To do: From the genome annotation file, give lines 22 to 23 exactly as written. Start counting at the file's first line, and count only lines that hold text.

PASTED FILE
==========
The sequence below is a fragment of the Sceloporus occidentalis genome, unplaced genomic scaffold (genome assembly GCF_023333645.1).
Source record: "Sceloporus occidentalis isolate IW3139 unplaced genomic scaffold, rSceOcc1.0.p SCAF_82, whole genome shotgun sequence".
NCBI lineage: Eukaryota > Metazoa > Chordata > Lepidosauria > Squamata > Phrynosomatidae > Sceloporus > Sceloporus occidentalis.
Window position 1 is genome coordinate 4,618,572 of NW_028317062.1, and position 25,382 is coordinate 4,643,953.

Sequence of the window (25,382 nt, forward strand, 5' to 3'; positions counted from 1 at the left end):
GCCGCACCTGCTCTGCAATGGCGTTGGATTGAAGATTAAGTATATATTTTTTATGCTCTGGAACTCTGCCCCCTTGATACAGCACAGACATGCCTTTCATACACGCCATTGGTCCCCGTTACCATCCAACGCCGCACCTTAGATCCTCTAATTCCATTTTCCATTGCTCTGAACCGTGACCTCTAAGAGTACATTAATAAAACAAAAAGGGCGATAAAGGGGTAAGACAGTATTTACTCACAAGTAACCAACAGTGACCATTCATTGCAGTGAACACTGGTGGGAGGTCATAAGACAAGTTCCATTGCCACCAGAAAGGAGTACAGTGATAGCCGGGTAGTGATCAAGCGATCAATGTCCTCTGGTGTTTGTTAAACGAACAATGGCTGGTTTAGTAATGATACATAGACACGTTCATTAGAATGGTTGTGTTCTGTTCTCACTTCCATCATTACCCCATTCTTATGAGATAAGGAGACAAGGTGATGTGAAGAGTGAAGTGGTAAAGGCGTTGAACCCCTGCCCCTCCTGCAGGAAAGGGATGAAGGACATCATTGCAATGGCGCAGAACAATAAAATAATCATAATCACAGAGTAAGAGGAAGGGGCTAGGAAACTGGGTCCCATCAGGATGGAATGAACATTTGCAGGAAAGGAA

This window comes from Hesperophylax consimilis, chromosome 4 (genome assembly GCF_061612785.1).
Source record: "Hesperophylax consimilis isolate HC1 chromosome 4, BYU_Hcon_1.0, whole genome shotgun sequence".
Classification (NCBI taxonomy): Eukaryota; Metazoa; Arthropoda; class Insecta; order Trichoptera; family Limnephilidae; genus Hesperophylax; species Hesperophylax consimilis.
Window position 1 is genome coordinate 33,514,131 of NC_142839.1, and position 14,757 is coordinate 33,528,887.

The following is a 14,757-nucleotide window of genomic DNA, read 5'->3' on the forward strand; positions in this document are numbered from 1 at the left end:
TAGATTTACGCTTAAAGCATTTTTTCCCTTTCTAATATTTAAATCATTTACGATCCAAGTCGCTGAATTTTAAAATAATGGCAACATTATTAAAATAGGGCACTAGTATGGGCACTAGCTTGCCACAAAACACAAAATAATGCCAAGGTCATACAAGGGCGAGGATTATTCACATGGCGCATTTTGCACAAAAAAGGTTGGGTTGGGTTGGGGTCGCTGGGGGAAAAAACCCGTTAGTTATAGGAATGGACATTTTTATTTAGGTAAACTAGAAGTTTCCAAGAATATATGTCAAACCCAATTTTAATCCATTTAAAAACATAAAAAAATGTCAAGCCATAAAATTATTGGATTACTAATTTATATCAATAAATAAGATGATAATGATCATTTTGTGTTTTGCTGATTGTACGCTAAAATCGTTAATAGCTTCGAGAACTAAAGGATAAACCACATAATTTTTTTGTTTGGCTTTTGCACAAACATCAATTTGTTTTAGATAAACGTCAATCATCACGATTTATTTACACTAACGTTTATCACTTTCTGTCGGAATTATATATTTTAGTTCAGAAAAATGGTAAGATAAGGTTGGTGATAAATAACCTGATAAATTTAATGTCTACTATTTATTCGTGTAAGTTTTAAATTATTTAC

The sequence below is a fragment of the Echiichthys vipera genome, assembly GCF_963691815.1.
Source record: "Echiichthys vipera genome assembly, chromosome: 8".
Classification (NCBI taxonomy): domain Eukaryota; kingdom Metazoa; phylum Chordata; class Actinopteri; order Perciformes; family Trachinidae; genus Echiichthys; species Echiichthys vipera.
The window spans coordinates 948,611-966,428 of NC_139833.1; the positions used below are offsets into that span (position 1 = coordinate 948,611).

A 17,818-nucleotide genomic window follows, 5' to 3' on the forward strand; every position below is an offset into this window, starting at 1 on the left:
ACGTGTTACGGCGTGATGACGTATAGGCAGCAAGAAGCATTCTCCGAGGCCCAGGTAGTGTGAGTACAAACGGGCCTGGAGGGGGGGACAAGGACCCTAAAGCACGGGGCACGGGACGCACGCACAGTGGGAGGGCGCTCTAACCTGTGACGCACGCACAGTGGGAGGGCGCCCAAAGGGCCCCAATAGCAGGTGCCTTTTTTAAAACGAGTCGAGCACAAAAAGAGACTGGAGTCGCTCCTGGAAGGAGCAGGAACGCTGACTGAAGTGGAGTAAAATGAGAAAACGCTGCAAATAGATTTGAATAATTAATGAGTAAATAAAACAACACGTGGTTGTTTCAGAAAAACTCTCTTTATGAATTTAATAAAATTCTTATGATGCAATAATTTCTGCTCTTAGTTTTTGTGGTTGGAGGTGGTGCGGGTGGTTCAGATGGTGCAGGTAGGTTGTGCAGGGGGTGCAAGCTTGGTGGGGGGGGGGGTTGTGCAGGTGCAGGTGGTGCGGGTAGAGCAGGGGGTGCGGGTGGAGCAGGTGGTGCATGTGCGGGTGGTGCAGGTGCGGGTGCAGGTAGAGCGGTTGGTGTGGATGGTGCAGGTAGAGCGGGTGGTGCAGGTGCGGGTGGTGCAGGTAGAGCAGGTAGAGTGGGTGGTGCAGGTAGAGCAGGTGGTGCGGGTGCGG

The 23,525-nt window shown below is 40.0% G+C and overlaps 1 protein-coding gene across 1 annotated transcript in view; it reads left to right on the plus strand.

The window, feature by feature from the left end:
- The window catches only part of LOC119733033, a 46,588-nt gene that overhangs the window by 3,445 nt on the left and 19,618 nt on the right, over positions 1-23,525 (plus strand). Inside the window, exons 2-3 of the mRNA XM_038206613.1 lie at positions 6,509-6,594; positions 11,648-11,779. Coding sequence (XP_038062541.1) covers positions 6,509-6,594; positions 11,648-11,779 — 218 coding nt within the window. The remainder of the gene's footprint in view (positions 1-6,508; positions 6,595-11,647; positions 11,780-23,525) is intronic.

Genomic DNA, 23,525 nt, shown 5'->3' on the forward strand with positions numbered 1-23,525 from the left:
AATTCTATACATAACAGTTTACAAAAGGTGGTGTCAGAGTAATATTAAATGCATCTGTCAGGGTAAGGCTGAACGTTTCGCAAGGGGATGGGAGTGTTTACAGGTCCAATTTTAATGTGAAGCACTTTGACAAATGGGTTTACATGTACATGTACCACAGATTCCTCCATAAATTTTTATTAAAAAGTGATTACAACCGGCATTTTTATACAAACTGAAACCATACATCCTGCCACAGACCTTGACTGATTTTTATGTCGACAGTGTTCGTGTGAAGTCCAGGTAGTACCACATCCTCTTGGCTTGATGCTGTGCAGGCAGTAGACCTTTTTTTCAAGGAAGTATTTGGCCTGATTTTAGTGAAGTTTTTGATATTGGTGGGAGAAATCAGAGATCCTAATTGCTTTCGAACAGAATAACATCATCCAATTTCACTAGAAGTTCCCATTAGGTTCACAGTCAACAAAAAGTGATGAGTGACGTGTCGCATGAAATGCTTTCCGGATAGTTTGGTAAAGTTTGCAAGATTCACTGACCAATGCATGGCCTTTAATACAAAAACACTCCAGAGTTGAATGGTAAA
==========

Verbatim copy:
Genomic DNA, 23,525 nt, shown 5'->3' on the forward strand with positions numbered 1-23,525 from the left:
AATTCTATACATAACAGTTTACAAAAGGTGGTGTCAGAGTAATATTAAATGCATCTGTCAGGGTAAGGCTGAACGTTTCGCAAGGGGATGGGAGTGTTTACAGGTCCAATTTTAATGTGAAGCACTTTGACAAATGGGTTTACATGTACATGTACCACAGATTCCTCCATAAATTTTTATTAAAAAGTGATTACAACCGGCATTTTTATACAAACTGAAACCATACATCCTGCCACAGACCTTGACTGATTTTTATGTCGACAGTGTTCGTGTGAAGTCCAGGTAGTACCACATCCTCTTGGCTTGATGCTGTGCAGGCAGTAGACCTTTTTTTCAAGGAAGTATTTGGCCTGATTTTAGTGAAGTTTTTGATATTGGTGGGAGAAATCAGAGATCCTAATTGCTTTCGAACAGAATAACATCATCCAATTTCACTAGAAGTTCCCATTAGGTTCACAGTCAACAAAAAGTGATGAGTGACGTGTCGCATGAAATGCTTTCCGGATAGTTTGGTAAAGTTTGCAAGATTCACTGACCAATGCATGGCCTTTAATACAAAAACACTCCAGAGTTGAATGGTAAA